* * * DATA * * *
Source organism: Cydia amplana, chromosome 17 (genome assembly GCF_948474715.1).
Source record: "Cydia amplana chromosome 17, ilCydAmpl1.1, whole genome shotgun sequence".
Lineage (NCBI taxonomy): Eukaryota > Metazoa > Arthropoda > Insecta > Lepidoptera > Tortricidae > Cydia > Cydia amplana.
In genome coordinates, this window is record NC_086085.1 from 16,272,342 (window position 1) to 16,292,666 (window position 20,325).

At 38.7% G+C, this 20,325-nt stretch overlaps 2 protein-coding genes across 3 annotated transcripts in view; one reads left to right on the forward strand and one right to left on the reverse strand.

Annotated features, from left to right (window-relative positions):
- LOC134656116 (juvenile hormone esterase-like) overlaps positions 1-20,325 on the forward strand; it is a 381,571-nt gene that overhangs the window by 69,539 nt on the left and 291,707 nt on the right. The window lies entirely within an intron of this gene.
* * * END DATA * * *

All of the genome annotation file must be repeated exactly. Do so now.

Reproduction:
Source organism: Cydia amplana, chromosome 17 (genome assembly GCF_948474715.1).
Source record: "Cydia amplana chromosome 17, ilCydAmpl1.1, whole genome shotgun sequence".
Lineage (NCBI taxonomy): Eukaryota > Metazoa > Arthropoda > Insecta > Lepidoptera > Tortricidae > Cydia > Cydia amplana.
In genome coordinates, this window is record NC_086085.1 from 16,272,342 (window position 1) to 16,292,666 (window position 20,325).

At 38.7% G+C, this 20,325-nt stretch overlaps 2 protein-coding genes across 3 annotated transcripts in view; one reads left to right on the forward strand and one right to left on the reverse strand.

Annotated features, from left to right (window-relative positions):
- LOC134656116 (juvenile hormone esterase-like) overlaps positions 1-20,325 on the forward strand; it is a 381,571-nt gene that overhangs the window by 69,539 nt on the left and 291,707 nt on the right. The window lies entirely within an intron of this gene.